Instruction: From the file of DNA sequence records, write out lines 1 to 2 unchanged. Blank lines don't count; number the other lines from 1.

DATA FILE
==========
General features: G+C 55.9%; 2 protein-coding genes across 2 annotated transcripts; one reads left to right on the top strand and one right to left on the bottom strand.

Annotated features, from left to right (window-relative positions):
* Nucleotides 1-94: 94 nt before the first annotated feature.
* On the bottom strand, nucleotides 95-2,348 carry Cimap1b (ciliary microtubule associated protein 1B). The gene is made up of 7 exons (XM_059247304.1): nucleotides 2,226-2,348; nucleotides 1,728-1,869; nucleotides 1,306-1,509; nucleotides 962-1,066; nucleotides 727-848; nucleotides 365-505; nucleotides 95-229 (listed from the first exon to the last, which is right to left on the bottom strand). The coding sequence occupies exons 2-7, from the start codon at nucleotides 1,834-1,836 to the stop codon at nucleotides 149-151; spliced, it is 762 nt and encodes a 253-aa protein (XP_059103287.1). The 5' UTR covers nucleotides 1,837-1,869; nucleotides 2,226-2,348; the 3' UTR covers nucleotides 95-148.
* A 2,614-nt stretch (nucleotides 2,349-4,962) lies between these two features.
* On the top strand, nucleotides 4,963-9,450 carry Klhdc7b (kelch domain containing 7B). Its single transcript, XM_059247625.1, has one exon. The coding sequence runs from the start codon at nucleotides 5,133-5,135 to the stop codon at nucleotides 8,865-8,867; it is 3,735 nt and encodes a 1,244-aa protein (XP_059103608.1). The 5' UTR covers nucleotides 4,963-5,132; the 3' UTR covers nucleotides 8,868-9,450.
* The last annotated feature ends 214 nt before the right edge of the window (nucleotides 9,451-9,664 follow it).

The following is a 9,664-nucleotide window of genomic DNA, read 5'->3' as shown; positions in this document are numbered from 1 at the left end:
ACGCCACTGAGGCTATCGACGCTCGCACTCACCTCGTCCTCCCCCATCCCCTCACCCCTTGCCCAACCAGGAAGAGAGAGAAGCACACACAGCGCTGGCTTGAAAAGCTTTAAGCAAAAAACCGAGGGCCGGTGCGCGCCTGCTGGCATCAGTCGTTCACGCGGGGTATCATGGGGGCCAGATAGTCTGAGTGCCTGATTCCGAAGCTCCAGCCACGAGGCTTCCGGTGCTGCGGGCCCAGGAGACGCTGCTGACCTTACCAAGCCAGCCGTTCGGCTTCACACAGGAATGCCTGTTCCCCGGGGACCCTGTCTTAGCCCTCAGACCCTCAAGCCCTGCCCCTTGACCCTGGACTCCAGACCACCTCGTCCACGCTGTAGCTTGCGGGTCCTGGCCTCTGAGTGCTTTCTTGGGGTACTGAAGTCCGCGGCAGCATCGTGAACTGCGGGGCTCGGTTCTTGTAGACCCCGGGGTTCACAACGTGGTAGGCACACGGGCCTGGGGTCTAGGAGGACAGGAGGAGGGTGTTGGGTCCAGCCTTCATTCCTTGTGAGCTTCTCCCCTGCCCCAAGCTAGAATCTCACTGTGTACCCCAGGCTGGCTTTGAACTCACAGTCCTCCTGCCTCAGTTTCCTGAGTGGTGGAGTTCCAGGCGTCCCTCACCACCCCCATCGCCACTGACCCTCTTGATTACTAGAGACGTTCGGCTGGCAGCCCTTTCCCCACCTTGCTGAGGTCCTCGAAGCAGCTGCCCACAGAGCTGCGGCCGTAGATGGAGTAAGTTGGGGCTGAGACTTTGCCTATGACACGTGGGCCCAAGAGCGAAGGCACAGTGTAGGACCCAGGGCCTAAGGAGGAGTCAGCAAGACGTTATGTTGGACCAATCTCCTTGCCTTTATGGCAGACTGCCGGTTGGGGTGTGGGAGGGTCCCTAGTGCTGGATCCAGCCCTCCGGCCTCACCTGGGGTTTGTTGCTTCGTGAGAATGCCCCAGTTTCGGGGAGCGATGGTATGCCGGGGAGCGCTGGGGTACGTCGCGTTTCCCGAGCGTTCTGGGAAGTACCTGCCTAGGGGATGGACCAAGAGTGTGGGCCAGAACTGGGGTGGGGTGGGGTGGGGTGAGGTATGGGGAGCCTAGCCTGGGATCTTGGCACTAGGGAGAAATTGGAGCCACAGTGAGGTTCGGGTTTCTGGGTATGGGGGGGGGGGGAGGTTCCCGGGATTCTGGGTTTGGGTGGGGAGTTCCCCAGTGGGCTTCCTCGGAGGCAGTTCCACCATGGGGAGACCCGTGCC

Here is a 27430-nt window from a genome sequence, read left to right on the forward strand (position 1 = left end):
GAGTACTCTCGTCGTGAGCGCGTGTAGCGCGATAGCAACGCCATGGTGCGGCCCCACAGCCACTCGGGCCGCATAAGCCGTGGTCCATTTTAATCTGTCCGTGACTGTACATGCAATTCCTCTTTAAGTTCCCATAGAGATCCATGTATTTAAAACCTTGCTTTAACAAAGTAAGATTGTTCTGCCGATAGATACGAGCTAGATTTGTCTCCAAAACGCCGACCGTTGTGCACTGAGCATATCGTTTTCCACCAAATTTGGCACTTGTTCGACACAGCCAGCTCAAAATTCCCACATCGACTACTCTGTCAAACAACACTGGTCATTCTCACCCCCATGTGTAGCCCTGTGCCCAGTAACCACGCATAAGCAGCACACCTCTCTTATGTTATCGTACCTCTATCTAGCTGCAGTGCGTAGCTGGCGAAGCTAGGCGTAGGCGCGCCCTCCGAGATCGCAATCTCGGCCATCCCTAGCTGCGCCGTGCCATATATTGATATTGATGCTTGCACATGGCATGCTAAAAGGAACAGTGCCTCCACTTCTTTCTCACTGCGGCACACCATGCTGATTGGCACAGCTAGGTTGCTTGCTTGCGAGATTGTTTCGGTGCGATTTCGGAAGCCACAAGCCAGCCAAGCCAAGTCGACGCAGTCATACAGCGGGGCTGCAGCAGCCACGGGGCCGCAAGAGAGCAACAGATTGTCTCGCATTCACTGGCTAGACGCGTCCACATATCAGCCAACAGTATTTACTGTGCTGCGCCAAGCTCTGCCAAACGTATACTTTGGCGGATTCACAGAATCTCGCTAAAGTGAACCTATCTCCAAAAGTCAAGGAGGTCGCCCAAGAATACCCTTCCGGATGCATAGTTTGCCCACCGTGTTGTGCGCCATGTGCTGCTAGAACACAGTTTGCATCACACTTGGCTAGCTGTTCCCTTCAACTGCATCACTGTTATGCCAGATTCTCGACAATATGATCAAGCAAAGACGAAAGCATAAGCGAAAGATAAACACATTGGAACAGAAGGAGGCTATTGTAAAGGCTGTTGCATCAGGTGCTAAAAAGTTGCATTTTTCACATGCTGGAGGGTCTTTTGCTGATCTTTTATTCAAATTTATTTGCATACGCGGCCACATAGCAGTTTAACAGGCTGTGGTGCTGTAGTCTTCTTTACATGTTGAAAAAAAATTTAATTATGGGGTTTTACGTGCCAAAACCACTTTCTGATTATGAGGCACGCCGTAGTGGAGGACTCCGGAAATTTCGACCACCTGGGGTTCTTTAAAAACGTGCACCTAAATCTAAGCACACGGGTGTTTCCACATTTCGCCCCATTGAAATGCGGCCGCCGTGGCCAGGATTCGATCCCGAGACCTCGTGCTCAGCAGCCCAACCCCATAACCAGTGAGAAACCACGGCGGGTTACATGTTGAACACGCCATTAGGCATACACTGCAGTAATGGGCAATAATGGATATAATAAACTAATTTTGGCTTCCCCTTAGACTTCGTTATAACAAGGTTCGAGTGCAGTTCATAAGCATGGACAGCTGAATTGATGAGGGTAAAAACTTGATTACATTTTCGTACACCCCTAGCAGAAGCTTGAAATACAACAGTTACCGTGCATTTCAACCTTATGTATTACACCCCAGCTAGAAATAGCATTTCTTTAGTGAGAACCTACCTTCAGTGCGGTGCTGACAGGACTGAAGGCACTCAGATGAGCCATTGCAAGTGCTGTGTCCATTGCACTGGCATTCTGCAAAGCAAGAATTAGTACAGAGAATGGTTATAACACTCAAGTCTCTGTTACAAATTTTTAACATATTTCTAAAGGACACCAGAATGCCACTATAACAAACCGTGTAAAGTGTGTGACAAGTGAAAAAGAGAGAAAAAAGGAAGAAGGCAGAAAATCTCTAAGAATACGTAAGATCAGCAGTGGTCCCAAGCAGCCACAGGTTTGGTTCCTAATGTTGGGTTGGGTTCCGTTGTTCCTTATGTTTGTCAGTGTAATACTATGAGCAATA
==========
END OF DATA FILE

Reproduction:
General features: G+C 55.9%; 2 protein-coding genes across 2 annotated transcripts; one reads left to right on the top strand and one right to left on the bottom strand.

Annotated features, from left to right (window-relative positions):